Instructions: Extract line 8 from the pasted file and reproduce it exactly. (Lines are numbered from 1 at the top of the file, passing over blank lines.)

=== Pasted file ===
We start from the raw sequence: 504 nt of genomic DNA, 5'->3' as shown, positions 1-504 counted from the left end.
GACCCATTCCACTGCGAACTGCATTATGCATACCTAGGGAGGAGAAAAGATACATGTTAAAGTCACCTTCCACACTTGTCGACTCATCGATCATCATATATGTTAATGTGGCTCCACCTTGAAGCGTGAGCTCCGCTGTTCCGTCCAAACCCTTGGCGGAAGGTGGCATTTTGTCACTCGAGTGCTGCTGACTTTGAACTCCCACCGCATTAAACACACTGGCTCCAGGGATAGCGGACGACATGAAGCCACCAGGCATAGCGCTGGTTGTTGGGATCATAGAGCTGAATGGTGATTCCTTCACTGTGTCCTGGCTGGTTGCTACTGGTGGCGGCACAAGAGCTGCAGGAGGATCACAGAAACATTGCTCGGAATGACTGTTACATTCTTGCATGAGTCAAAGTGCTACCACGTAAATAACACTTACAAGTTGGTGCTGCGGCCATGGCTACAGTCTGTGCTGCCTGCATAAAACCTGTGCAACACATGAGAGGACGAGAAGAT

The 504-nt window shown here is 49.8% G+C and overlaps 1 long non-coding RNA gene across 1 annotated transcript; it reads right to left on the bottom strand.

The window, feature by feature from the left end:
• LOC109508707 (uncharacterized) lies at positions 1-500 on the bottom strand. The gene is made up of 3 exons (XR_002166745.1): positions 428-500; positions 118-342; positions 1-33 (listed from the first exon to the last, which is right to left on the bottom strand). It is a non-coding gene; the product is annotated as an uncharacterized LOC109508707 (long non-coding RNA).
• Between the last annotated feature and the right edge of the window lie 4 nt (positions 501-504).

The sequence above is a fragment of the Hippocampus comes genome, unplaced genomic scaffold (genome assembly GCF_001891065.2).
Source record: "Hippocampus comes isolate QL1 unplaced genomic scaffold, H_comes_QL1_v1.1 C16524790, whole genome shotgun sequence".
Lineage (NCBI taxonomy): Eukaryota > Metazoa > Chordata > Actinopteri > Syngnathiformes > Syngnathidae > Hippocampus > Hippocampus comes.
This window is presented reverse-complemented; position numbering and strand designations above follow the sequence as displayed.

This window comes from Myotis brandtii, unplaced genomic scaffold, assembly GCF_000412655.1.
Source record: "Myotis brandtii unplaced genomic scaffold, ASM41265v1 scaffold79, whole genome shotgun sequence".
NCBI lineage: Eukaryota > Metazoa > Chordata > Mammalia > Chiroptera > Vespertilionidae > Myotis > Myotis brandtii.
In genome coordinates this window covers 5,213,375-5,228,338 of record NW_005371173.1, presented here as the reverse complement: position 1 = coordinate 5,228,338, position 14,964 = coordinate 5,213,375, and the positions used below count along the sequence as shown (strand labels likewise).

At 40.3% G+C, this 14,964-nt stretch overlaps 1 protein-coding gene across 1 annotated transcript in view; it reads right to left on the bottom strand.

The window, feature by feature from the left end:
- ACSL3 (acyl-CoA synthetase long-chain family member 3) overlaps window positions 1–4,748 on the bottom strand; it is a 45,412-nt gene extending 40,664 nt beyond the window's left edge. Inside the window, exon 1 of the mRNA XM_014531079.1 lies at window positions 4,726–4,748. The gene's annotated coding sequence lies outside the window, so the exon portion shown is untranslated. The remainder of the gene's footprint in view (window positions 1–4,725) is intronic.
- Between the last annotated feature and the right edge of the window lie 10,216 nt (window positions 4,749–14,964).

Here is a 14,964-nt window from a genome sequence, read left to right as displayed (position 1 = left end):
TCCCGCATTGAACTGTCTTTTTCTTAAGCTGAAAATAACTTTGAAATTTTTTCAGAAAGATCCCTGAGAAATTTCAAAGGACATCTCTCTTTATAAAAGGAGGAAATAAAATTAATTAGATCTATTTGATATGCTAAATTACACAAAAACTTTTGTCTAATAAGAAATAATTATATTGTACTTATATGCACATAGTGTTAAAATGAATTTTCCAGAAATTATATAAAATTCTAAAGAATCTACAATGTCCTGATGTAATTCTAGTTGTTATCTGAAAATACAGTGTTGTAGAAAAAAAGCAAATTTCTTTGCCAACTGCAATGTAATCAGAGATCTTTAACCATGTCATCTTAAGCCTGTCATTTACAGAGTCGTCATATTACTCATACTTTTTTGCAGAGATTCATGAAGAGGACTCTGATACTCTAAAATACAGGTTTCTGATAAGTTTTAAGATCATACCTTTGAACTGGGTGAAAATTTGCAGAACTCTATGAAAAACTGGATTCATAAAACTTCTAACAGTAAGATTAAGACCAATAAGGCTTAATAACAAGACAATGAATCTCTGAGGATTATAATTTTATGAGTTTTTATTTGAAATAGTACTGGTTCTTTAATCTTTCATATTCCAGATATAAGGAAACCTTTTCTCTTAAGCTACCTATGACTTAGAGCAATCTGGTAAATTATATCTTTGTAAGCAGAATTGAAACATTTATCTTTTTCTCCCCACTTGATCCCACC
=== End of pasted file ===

Source record: "Hippocampus comes isolate QL1 unplaced genomic scaffold, H_comes_QL1_v1.1 C16524790, whole genome shotgun sequence".